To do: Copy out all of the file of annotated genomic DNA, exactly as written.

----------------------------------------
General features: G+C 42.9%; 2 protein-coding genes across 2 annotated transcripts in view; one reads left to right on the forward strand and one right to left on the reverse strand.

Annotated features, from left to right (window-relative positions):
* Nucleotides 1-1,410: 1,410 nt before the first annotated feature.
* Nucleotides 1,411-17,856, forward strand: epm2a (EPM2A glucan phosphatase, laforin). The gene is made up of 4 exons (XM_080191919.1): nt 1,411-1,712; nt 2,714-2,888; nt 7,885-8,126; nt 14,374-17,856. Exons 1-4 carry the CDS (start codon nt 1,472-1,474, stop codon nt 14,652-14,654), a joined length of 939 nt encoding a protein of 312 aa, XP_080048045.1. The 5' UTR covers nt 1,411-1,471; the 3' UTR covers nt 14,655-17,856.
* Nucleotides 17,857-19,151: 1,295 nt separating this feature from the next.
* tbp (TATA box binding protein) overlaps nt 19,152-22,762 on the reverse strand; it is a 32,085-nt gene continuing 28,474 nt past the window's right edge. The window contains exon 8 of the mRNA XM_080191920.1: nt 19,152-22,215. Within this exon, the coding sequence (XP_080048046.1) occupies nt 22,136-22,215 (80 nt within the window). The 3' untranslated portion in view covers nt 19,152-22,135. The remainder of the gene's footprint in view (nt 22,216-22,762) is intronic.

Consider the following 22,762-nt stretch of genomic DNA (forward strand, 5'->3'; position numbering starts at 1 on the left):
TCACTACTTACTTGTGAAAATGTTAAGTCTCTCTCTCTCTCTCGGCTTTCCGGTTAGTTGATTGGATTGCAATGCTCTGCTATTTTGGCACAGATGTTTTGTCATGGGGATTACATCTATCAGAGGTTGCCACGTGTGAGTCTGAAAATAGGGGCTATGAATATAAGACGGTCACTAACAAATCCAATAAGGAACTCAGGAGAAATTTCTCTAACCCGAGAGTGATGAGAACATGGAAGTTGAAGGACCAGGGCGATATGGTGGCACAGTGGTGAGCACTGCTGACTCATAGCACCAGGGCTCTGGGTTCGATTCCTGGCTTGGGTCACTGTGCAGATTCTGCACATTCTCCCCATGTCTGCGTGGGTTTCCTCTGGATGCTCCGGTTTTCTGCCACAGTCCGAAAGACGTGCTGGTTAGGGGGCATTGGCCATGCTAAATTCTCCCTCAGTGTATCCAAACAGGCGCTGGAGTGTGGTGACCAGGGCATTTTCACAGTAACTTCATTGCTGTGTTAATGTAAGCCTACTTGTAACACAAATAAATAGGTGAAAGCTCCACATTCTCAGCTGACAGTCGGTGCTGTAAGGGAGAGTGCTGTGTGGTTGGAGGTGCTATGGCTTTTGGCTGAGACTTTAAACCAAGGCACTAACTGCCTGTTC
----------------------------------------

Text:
General features: G+C 42.9%; 2 protein-coding genes across 2 annotated transcripts in view; one reads left to right on the forward strand and one right to left on the reverse strand.

Annotated features, from left to right (window-relative positions):
* Nucleotides 1-1,410: 1,410 nt before the first annotated feature.
* Nucleotides 1,411-17,856, forward strand: epm2a (EPM2A glucan phosphatase, laforin). The gene is made up of 4 exons (XM_080191919.1): nt 1,411-1,712; nt 2,714-2,888; nt 7,885-8,126; nt 14,374-17,856. Exons 1-4 carry the CDS (start codon nt 1,472-1,474, stop codon nt 14,652-14,654), a joined length of 939 nt encoding a protein of 312 aa, XP_080048045.1. The 5' UTR covers nt 1,411-1,471; the 3' UTR covers nt 14,655-17,856.
* Nucleotides 17,857-19,151: 1,295 nt separating this feature from the next.
* tbp (TATA box binding protein) overlaps nt 19,152-22,762 on the reverse strand; it is a 32,085-nt gene continuing 28,474 nt past the window's right edge. The window contains exon 8 of the mRNA XM_080191920.1: nt 19,152-22,215. Within this exon, the coding sequence (XP_080048046.1) occupies nt 22,136-22,215 (80 nt within the window). The 3' untranslated portion in view covers nt 19,152-22,135. The remainder of the gene's footprint in view (nt 22,216-22,762) is intronic.

Consider the following 22,762-nt stretch of genomic DNA (forward strand, 5'->3'; position numbering starts at 1 on the left):
TCACTACTTACTTGTGAAAATGTTAAGTCTCTCTCTCTCTCTCGGCTTTCCGGTTAGTTGATTGGATTGCAATGCTCTGCTATTTTGGCACAGATGTTTTGTCATGGGGATTACATCTATCAGAGGTTGCCACGTGTGAGTCTGAAAATAGGGGCTATGAATATAAGACGGTCACTAACAAATCCAATAAGGAACTCAGGAGAAATTTCTCTAACCCGAGAGTGATGAGAACATGGAAGTTGAAGGACCAGGGCGATATGGTGGCACAGTGGTGAGCACTGCTGACTCATAGCACCAGGGCTCTGGGTTCGATTCCTGGCTTGGGTCACTGTGCAGATTCTGCACATTCTCCCCATGTCTGCGTGGGTTTCCTCTGGATGCTCCGGTTTTCTGCCACAGTCCGAAAGACGTGCTGGTTAGGGGGCATTGGCCATGCTAAATTCTCCCTCAGTGTATCCAAACAGGCGCTGGAGTGTGGTGACCAGGGCATTTTCACAGTAACTTCATTGCTGTGTTAATGTAAGCCTACTTGTAACACAAATAAATAGGTGAAAGCTCCACATTCTCAGCTGACAGTCGGTGCTGTAAGGGAGAGTGCTGTGTGGTTGGAGGTGCTATGGCTTTTGGCTGAGACTTTAAACCAAGGCACTAACTGCCTGTTC